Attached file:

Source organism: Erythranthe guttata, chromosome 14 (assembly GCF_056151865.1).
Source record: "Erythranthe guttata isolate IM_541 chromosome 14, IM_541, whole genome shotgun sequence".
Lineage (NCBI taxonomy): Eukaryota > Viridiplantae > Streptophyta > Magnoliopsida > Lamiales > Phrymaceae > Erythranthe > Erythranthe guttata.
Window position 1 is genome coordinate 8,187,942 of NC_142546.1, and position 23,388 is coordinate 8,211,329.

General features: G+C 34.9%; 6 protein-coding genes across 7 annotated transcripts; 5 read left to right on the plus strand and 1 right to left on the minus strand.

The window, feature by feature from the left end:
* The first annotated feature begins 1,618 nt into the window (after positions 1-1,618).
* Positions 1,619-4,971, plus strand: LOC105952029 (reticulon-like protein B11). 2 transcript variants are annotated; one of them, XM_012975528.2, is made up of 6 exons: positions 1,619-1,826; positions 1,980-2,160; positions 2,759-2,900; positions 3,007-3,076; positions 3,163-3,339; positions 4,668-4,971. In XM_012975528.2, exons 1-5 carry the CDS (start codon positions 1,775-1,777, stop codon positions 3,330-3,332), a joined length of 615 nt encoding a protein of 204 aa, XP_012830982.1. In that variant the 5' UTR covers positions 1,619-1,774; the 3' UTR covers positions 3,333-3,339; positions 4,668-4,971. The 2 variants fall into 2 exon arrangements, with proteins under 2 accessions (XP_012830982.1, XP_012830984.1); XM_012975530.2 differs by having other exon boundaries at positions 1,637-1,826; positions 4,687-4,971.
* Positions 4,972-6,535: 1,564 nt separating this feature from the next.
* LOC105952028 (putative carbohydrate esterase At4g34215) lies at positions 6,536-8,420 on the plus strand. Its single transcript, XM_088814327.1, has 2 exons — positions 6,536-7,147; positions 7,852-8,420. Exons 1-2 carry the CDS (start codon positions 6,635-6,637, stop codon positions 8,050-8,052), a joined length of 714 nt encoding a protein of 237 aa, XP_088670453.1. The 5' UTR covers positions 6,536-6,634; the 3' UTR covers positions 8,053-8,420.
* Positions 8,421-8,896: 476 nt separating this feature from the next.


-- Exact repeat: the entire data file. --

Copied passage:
Source organism: Erythranthe guttata, chromosome 14 (assembly GCF_056151865.1).
Source record: "Erythranthe guttata isolate IM_541 chromosome 14, IM_541, whole genome shotgun sequence".
Lineage (NCBI taxonomy): Eukaryota > Viridiplantae > Streptophyta > Magnoliopsida > Lamiales > Phrymaceae > Erythranthe > Erythranthe guttata.
Window position 1 is genome coordinate 8,187,942 of NC_142546.1, and position 23,388 is coordinate 8,211,329.

General features: G+C 34.9%; 6 protein-coding genes across 7 annotated transcripts; 5 read left to right on the plus strand and 1 right to left on the minus strand.

The window, feature by feature from the left end:
* The first annotated feature begins 1,618 nt into the window (after positions 1-1,618).
* Positions 1,619-4,971, plus strand: LOC105952029 (reticulon-like protein B11). 2 transcript variants are annotated; one of them, XM_012975528.2, is made up of 6 exons: positions 1,619-1,826; positions 1,980-2,160; positions 2,759-2,900; positions 3,007-3,076; positions 3,163-3,339; positions 4,668-4,971. In XM_012975528.2, exons 1-5 carry the CDS (start codon positions 1,775-1,777, stop codon positions 3,330-3,332), a joined length of 615 nt encoding a protein of 204 aa, XP_012830982.1. In that variant the 5' UTR covers positions 1,619-1,774; the 3' UTR covers positions 3,333-3,339; positions 4,668-4,971. The 2 variants fall into 2 exon arrangements, with proteins under 2 accessions (XP_012830982.1, XP_012830984.1); XM_012975530.2 differs by having other exon boundaries at positions 1,637-1,826; positions 4,687-4,971.
* Positions 4,972-6,535: 1,564 nt separating this feature from the next.
* LOC105952028 (putative carbohydrate esterase At4g34215) lies at positions 6,536-8,420 on the plus strand. Its single transcript, XM_088814327.1, has 2 exons — positions 6,536-7,147; positions 7,852-8,420. Exons 1-2 carry the CDS (start codon positions 6,635-6,637, stop codon positions 8,050-8,052), a joined length of 714 nt encoding a protein of 237 aa, XP_088670453.1. The 5' UTR covers positions 6,536-6,634; the 3' UTR covers positions 8,053-8,420.
* Positions 8,421-8,896: 476 nt separating this feature from the next.